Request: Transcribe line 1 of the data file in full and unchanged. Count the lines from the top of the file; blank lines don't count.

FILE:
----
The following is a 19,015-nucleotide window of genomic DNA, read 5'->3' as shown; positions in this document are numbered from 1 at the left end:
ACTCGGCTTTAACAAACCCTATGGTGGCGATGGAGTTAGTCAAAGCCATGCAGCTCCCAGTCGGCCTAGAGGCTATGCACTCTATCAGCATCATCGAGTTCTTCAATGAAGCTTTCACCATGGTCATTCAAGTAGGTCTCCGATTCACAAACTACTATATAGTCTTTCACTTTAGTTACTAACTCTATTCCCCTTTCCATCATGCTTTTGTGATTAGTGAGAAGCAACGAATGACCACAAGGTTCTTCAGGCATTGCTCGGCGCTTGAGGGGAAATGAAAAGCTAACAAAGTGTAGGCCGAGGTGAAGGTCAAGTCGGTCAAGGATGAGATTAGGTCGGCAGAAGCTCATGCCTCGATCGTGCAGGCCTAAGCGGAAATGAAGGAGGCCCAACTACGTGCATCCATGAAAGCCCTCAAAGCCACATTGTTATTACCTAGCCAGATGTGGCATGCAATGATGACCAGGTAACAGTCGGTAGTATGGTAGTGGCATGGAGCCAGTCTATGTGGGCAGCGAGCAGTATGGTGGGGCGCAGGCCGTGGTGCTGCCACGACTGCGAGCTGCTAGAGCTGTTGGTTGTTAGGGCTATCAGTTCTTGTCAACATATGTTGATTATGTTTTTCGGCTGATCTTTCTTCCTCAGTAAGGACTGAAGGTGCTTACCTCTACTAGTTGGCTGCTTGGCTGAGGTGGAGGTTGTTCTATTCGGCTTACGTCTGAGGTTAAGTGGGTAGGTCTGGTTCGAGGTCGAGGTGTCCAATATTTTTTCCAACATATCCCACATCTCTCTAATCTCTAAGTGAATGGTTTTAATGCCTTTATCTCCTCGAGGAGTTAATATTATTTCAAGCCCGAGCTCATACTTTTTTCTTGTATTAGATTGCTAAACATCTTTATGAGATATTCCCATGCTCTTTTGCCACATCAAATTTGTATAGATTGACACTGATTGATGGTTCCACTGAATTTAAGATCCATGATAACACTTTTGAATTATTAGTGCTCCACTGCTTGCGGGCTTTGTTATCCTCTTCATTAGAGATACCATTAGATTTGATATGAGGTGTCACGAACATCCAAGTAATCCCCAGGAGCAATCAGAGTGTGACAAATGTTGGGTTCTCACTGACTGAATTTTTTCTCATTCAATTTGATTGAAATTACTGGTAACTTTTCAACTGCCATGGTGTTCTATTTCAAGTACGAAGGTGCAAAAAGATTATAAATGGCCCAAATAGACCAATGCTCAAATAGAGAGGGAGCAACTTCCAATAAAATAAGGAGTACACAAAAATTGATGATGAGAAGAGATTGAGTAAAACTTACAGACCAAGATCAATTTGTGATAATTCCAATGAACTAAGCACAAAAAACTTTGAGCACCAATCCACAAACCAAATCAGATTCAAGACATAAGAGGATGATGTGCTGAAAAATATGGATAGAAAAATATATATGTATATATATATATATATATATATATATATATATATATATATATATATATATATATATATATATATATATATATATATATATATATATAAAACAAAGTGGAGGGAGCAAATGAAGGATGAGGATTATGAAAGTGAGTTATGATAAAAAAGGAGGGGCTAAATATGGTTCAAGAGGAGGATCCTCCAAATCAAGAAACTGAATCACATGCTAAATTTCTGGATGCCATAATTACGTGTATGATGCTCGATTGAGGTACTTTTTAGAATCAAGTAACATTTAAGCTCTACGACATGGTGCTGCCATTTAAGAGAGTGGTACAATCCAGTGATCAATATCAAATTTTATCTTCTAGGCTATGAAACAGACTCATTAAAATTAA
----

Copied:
The following is a 19,015-nucleotide window of genomic DNA, read 5'->3' as shown; positions in this document are numbered from 1 at the left end: